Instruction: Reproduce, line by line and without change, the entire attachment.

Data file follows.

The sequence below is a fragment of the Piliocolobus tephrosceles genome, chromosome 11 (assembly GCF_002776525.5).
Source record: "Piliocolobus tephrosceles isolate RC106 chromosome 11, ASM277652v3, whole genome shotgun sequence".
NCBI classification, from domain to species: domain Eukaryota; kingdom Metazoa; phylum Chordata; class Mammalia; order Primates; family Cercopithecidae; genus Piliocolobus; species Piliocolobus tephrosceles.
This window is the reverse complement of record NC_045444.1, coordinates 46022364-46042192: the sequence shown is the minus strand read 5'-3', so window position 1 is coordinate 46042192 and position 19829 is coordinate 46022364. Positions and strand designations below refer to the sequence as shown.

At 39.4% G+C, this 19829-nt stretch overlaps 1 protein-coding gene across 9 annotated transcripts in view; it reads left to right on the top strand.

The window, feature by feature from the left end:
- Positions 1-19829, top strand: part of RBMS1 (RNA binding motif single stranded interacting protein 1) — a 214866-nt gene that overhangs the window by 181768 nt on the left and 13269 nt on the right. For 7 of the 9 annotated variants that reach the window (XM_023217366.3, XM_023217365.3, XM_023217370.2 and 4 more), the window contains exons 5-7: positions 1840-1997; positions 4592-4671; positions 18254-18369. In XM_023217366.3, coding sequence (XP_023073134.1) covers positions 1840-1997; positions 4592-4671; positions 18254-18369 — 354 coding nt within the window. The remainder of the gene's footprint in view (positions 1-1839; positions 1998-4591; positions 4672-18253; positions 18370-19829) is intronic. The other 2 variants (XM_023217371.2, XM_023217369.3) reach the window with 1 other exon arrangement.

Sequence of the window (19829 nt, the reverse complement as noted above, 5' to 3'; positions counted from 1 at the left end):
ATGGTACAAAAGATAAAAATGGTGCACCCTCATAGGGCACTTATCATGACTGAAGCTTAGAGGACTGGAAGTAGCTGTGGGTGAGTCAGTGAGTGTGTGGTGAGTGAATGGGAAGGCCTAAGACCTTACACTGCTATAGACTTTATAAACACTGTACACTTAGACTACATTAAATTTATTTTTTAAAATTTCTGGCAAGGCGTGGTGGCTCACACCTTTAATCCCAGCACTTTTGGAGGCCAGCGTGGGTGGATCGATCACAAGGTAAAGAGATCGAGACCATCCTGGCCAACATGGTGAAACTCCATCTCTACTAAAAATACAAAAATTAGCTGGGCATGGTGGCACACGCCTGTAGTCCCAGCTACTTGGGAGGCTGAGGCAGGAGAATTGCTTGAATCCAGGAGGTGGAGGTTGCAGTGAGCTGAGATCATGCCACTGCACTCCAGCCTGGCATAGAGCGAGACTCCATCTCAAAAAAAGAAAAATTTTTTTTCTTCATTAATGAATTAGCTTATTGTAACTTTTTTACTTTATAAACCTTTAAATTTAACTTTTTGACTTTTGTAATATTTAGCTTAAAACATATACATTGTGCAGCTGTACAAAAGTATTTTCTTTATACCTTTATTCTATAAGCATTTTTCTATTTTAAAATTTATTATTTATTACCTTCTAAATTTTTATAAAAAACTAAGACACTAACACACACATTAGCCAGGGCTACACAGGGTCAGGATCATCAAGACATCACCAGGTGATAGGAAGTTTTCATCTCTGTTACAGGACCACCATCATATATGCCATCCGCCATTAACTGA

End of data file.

The sequence below is a fragment of the Piliocolobus tephrosceles genome, chromosome 11 (assembly GCF_002776525.5).
Source record: "Piliocolobus tephrosceles isolate RC106 chromosome 11, ASM277652v3, whole genome shotgun sequence".
NCBI classification, from domain to species: domain Eukaryota; kingdom Metazoa; phylum Chordata; class Mammalia; order Primates; family Cercopithecidae; genus Piliocolobus; species Piliocolobus tephrosceles.
This window is the reverse complement of record NC_045444.1, coordinates 46022364-46042192: the sequence shown is the minus strand read 5'-3', so window position 1 is coordinate 46042192 and position 19829 is coordinate 46022364. Positions and strand designations below refer to the sequence as shown.

At 39.4% G+C, this 19829-nt stretch overlaps 1 protein-coding gene across 9 annotated transcripts in view; it reads left to right on the top strand.

The window, feature by feature from the left end:
- Positions 1-19829, top strand: part of RBMS1 (RNA binding motif single stranded interacting protein 1) — a 214866-nt gene that overhangs the window by 181768 nt on the left and 13269 nt on the right. For 7 of the 9 annotated variants that reach the window (XM_023217366.3, XM_023217365.3, XM_023217370.2 and 4 more), the window contains exons 5-7: positions 1840-1997; positions 4592-4671; positions 18254-18369. In XM_023217366.3, coding sequence (XP_023073134.1) covers positions 1840-1997; positions 4592-4671; positions 18254-18369 — 354 coding nt within the window. The remainder of the gene's footprint in view (positions 1-1839; positions 1998-4591; positions 4672-18253; positions 18370-19829) is intronic. The other 2 variants (XM_023217371.2, XM_023217369.3) reach the window with 1 other exon arrangement.

Sequence of the window (19829 nt, the reverse complement as noted above, 5' to 3'; positions counted from 1 at the left end):
ATGGTACAAAAGATAAAAATGGTGCACCCTCATAGGGCACTTATCATGACTGAAGCTTAGAGGACTGGAAGTAGCTGTGGGTGAGTCAGTGAGTGTGTGGTGAGTGAATGGGAAGGCCTAAGACCTTACACTGCTATAGACTTTATAAACACTGTACACTTAGACTACATTAAATTTATTTTTTAAAATTTCTGGCAAGGCGTGGTGGCTCACACCTTTAATCCCAGCACTTTTGGAGGCCAGCGTGGGTGGATCGATCACAAGGTAAAGAGATCGAGACCATCCTGGCCAACATGGTGAAACTCCATCTCTACTAAAAATACAAAAATTAGCTGGGCATGGTGGCACACGCCTGTAGTCCCAGCTACTTGGGAGGCTGAGGCAGGAGAATTGCTTGAATCCAGGAGGTGGAGGTTGCAGTGAGCTGAGATCATGCCACTGCACTCCAGCCTGGCATAGAGCGAGACTCCATCTCAAAAAAAGAAAAATTTTTTTTCTTCATTAATGAATTAGCTTATTGTAACTTTTTTACTTTATAAACCTTTAAATTTAACTTTTTGACTTTTGTAATATTTAGCTTAAAACATATACATTGTGCAGCTGTACAAAAGTATTTTCTTTATACCTTTATTCTATAAGCATTTTTCTATTTTAAAATTTATTATTTATTACCTTCTAAATTTTTATAAAAAACTAAGACACTAACACACACATTAGCCAGGGCTACACAGGGTCAGGATCATCAAGACATCACCAGGTGATAGGAAGTTTTCATCTCTGTTACAGGACCACCATCATATATGCCATCCGCCATTAACTGA